If you would like to leave a valuable gift when you die, then donating your body to science may be the answer.

In this guide, you will learn why your body may not be accepted for medical science, how to go about getting your body donation organised and the potential costs involved, and ideas for a backup plan in the event your body is not accepted by a medical school.

Who is this guide for?

  • Anyone wishing to donate their body to medical science
  • Anyone wanting to know the potential costs involved with donating their body to medical science.
  • Anyone wanting to put a backup plan in place if their body is rejected

Reading time:

 1.5 mins

What most people don't know about body donation

  • The two reasons why most bodies are turned down for body donation
  • The most common reason for a medical school declining a body donation is if it has undergone a post mortem.  (A post mortem occurs when the death is sudden or unexplained).  According to the latest Ministry of Justice national statistics,  in 2019, post-mortem examinations were carried out on 39% of all deaths in England & Wales.*
  • Another reason a body will not be accepted by a medical school is if the death was due to a transmissible disease.  
  • Body donation is separate from the organ and tissue donation system.
  • Usually, a medical school will decline a body if organs or tissues have been removed for transplantation (cornea donation is acceptable).  Still, your body can be donated to medical science if it is found to be unsuitable for organ donation.
  • There is no guarantee that a body donation bequest will be accepted.  
  • Every medical school's rate for 'acceptable bodies' is different, and you be surprised to learn that this could be as low as 10%.  
  • Body donation may not be entirely free.  
  • Your family may have to pay for your body to be transported to the medical school.  Nonetheless, the medical school will arrange and pay for donated bodies to be buried or cremated individually.
  • You can request your body donation be returned to your family for a private burial or cremation.  In some cases, select crematoria offer a significant reduction in fees (around 90%) for the cremation of body parts.   
  • If you want to be buried or your ashes interred in a grave with a headstone, your next of kin or Estate will be responsible for covering these costs.  
  • If your body donation is turned down by your medical school, there may be another way to gift your body to science.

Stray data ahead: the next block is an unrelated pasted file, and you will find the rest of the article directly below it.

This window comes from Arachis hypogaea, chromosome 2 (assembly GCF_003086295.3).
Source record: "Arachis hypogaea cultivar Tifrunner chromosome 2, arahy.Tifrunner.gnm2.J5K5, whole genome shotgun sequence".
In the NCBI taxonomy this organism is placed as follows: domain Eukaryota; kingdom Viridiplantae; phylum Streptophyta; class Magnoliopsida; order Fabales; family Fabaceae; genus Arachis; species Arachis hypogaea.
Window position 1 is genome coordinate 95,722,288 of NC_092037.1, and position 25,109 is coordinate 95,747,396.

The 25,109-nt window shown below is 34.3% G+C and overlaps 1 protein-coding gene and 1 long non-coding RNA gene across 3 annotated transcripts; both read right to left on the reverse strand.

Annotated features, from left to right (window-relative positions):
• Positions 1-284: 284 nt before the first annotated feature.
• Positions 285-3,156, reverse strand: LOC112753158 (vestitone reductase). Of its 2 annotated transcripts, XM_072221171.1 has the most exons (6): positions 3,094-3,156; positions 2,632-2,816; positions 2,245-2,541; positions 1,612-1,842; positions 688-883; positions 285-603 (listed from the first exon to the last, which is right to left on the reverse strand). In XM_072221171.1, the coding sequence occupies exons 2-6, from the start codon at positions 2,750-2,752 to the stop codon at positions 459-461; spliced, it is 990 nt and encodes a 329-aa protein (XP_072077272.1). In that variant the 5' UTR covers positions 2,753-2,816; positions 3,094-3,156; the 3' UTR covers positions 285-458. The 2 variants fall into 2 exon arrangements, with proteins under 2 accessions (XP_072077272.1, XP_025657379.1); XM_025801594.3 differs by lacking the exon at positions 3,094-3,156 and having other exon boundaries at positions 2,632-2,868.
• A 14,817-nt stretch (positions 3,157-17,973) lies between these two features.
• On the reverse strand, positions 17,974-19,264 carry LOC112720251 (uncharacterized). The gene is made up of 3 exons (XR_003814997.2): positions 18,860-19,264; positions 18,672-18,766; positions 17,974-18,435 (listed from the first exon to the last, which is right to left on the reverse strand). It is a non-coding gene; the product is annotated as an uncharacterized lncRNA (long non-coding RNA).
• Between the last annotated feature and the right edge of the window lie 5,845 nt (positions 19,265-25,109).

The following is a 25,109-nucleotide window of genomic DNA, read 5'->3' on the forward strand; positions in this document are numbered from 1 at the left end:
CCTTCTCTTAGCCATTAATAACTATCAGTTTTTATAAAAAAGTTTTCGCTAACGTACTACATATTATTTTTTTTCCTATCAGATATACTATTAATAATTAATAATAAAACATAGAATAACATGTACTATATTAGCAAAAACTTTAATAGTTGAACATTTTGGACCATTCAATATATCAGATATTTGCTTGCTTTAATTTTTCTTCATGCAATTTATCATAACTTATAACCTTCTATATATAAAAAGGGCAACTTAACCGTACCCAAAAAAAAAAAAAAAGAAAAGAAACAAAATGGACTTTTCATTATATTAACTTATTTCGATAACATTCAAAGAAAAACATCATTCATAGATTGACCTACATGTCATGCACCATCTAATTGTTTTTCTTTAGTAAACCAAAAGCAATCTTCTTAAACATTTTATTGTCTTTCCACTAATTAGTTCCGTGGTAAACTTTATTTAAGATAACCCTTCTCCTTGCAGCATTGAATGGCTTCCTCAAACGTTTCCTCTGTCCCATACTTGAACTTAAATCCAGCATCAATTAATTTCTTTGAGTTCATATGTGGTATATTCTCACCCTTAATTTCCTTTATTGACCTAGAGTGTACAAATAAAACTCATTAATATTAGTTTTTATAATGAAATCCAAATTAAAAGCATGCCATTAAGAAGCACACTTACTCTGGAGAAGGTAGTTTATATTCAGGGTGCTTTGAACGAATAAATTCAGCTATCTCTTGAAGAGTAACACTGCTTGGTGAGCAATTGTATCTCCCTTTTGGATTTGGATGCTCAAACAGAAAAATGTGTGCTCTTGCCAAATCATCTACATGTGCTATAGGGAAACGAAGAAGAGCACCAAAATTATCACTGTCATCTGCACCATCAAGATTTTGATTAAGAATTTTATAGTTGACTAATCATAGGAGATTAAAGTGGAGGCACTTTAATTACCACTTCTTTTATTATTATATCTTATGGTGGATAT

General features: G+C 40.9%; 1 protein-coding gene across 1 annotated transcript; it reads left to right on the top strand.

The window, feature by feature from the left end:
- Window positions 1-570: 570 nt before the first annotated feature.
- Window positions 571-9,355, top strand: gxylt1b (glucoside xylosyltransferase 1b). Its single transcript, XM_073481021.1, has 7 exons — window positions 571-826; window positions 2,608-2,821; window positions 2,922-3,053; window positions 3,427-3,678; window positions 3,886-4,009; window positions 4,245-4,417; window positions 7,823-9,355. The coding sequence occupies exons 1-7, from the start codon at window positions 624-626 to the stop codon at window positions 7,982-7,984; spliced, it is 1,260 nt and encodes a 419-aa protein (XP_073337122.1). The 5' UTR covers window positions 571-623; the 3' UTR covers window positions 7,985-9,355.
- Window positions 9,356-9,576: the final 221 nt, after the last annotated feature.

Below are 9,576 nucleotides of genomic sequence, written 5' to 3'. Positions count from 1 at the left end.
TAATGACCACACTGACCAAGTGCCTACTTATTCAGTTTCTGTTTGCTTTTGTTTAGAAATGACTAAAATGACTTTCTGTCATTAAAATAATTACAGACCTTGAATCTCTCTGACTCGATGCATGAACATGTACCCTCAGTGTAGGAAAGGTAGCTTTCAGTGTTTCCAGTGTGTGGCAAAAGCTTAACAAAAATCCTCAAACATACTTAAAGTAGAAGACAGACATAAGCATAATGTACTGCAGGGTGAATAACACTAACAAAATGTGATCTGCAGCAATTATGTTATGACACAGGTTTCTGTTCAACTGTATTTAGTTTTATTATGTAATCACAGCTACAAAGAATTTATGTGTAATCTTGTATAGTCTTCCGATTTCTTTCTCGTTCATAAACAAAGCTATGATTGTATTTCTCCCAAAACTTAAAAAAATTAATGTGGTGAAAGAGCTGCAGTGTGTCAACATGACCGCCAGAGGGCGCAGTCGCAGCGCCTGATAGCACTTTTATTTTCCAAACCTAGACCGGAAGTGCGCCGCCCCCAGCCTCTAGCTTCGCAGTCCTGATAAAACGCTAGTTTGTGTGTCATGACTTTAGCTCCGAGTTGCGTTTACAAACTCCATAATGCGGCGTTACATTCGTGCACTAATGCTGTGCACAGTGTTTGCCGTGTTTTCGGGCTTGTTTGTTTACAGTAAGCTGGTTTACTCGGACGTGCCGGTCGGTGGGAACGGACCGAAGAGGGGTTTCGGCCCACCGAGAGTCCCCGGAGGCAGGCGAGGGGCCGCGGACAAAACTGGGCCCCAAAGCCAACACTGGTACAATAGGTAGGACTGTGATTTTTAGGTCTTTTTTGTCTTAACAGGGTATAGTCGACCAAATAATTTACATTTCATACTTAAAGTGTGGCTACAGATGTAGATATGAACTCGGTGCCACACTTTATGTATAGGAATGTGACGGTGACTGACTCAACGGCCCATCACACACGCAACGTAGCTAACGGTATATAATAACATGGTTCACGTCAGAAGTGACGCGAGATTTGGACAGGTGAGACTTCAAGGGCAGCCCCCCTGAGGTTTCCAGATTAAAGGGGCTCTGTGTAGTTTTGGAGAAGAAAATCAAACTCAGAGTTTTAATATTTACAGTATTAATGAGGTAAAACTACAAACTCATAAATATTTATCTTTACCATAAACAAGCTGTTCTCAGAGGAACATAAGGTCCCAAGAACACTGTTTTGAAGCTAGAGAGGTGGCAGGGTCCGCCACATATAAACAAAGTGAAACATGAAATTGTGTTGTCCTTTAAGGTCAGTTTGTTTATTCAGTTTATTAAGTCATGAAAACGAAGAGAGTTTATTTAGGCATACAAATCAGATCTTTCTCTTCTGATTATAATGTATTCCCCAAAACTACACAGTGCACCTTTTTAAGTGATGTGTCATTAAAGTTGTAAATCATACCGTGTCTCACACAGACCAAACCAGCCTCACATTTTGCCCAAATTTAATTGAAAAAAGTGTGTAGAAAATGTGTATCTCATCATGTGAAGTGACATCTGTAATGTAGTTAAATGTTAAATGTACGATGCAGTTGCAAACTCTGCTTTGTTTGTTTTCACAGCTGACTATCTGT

• If the medical school you have registered with is unable to accept your body, The National Repository Centre  (Body donation) in Nottingham might.  The Repository stores bodies and body parts for anatomical research and dissection.  They also loan body parts to medical schools.  The body parts are always returned to the Repository.  Talk to your medical school for more details.

How to donate your body to medical science

If you want to donate your body to medical science, you will have to give written and witnessed consent before you die for it to be deemed acceptable.

To find the nearest medical school near you and get a donor pack, click here.

A backup plan if your body is not accepted by a medical school

If your body is not accepted for medical science, and as you are already planning ahead, you might want to consider buying a funeral plan.   A funeral plan fixes the cost at today's prices.

A No Frills direct cremation funeral plan is likely to be the most suitable.  Direct cremation is the cheapest and simplest way for a body to be cremated.  The cremation is unattended.  Most funeral plan providers will refund the cost of a funeral plan, less a cancellation fee, if your body is accepted and the funeral plan isn't needed after all.    You can compare the cost of suitable prepaid funeral plans here

If you haven't or don't want to buy a funeral plan, leave instructions for loved ones in our free Funeral Wishes Planner.

Coronavirus pandemic

Until recently, any body donor who had previously tested positive for COVID-19 within a certain period would not have been accepted by a medical school.  This is not necessarily the case now and some medical schools are slowly resuming body donations, but the service may be restricted for some time.  

Each medical school has its own and common set of documented rules. With ever-changing regulation regarding the pandemic, contact your local medical school directly for up to date information.

*  Source: https://www.gov.uk/government/statistics/coroners-statistics-2019/coroners-statistics-2019-england-and-wales


List of medical schools
Human Tissue Authority  

Body donation in Scotland
Scottish Government

21 amazing things to do with your ashes
Before You Go Compare  

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About the author 

Kim Bird

Kim, the founder of Before You Go, is a funeral cost expert and regularly appears in the press, on TV and on radio. She began campaigning for greater funeral price transparency over 10 years ago. Kim is a member of Parliamentary Groups for funerals and bereavement.

In 2017, Kim was included in the Maserati 100 & The Sunday Times list of top 100 UK entrepreneurs for having a positive impact on society and her industry.

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